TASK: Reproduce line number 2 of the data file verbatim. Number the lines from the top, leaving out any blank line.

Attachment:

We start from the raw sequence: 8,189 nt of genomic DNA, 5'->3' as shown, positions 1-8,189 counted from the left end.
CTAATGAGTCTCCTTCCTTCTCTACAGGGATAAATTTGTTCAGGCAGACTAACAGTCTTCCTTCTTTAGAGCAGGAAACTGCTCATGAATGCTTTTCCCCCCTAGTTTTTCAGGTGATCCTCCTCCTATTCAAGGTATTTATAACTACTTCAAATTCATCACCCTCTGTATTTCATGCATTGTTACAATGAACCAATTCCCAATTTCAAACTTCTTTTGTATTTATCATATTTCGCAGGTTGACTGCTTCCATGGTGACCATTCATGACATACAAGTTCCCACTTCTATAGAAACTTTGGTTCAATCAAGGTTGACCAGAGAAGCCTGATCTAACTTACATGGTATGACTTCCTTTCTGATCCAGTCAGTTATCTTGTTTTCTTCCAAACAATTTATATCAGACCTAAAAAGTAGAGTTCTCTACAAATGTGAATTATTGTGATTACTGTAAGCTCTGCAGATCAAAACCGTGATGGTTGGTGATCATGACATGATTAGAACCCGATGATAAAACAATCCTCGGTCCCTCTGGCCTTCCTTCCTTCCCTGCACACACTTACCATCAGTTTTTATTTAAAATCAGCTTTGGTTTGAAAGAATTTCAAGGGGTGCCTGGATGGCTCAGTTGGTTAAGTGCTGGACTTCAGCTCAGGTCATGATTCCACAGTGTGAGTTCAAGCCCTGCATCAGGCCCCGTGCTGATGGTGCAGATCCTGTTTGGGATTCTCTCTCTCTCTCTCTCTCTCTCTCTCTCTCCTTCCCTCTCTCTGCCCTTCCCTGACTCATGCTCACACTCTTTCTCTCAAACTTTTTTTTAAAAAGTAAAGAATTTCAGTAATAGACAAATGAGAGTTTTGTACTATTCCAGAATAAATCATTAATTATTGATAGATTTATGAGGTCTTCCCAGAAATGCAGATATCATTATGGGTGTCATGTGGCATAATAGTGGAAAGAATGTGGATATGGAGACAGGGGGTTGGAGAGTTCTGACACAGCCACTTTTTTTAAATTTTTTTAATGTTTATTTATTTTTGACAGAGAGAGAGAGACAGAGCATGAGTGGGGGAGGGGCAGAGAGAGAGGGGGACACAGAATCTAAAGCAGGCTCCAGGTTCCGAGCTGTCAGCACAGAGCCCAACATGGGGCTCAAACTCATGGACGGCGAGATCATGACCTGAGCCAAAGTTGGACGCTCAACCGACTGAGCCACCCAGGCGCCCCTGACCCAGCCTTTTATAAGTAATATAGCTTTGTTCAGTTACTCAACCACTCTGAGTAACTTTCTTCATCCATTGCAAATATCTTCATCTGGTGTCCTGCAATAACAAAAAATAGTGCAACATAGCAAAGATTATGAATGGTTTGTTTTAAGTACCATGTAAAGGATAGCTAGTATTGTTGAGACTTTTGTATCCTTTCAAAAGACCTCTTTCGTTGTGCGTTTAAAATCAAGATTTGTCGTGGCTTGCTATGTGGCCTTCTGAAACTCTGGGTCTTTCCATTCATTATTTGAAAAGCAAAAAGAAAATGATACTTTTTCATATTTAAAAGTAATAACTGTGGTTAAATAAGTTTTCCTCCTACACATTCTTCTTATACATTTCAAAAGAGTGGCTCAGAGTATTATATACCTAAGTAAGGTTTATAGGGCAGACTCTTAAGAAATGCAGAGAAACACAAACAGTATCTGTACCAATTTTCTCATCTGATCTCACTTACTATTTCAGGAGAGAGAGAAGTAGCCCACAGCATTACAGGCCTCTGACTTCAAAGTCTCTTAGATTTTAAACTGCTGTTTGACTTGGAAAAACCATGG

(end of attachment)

CTAATGAGTCTCCTTCCTTCTCTACAGGGATAAATTTGTTCAGGCAGACTAACAGTCTTCCTTCTTTAGAGCAGGAAACTGCTCATGAATGCTTTTCCCCCCTAGTTTTTCAGGTGATCCTCCTCCTATTCAAGGTATTTATAACTACTTCAAATTCATCACCCTCTGTATTTCATGCATTGTTACAATGAACCAATTCCCAATTTCAAACTTCTTTTGTATTTATCATATTTCGCAGGTTGACTGCTTCCATGGTGACCATTCATGACATACAAGTTCCCACTTCTATAGAAACTTTGGTTCAATCAAGGTTGACCAGAGAAGCCTGATCTAACTTACATGGTATGACTTCCTTTCTGATCCAGTCAGTTATCTTGTTTTCTTCCAAACAATTTATATCAGACCTAAAAAGTAGAGTTCTCTACAAATGTGAATTATTGTGATTACTGTAAGCTCTGCAGATCAAAACCGTGATGGTTGGTGATCATGACATGATTAGAACCCGATGATAAAACAATCCTCGGTCCCTCTGGCCTTCCTTCCTTCCCTGCACACACTTACCATCAGTTTTTATTTAAAATCAGCTTTGGTTTGAAAGAATTTCAAGGGGTGCCTGGATGGCTCAGTTGGTTAAGTGCTGGACTTCAGCTCAGGTCATGATTCCACAGTGTGAGTTCAAGCCCTGCATCAGGCCCCGTGCTGATGGTGCAGATCCTGTTTGGGATTCTCTCTCTCTCTCTCTCTCTCTCTCTCTCTCCTTCCCTCTCTCTGCCCTTCCCTGACTCATGCTCACACTCTTTCTCTCAAACTTTTTTTTAAAAAGTAAAGAATTTCAGTAATAGACAAATGAGAGTTTTGTACTATTCCAGAATAAATCATTAATTATTGATAGATTTATGAGGTCTTCCCAGAAATGCAGATATCATTATGGGTGTCATGTGGCATAATAGTGGAAAGAATGTGGATATGGAGACAGGGGGTTGGAGAGTTCTGACACAGCCACTTTTTTTAAATTTTTTTAATGTTTATTTATTTTTGACAGAGAGAGAGAGACAGAGCATGAGTGGGGGAGGGGCAGAGAGAGAGGGGGACACAGAATCTAAAGCAGGCTCCAGGTTCCGAGCTGTCAGCACAGAGCCCAACATGGGGCTCAAACTCATGGACGGCGAGATCATGACCTGAGCCAAAGTTGGACGCTCAACCGACTGAGCCACCCAGGCGCCCCTGACCCAGCCTTTTATAAGTAATATAGCTTTGTTCAGTTACTCAACCACTCTGAGTAACTTTCTTCATCCATTGCAAATATCTTCATCTGGTGTCCTGCAATAACAAAAAATAGTGCAACATAGCAAAGATTATGAATGGTTTGTTTTAAGTACCATGTAAAGGATAGCTAGTATTGTTGAGACTTTTGTATCCTTTCAAAAGACCTCTTTCGTTGTGCGTTTAAAATCAAGATTTGTCGTGGCTTGCTATGTGGCCTTCTGAAACTCTGGGTCTTTCCATTCATTATTTGAAAAGCAAAAAGAAAATGATACTTTTTCATATTTAAAAGTAATAACTGTGGTTAAATAAGTTTTCCTCCTACACATTCTTCTTATACATTTCAAAAGAGTGGCTCAGAGTATTATATACCTAAGTAAGGTTTATAGGGCAGACTCTTAAGAAATGCAGAGAAACACAAACAGTATCTGTACCAATTTTCTCATCTGATCTCACTTACTATTTCAGGAGAGAGAGAAGTAGCCCACAGCATTACAGGCCTCTGACTTCAAAGTCTCTTAGATTTTAAACTGCTGTTTGACTTGGAAAAACCATGG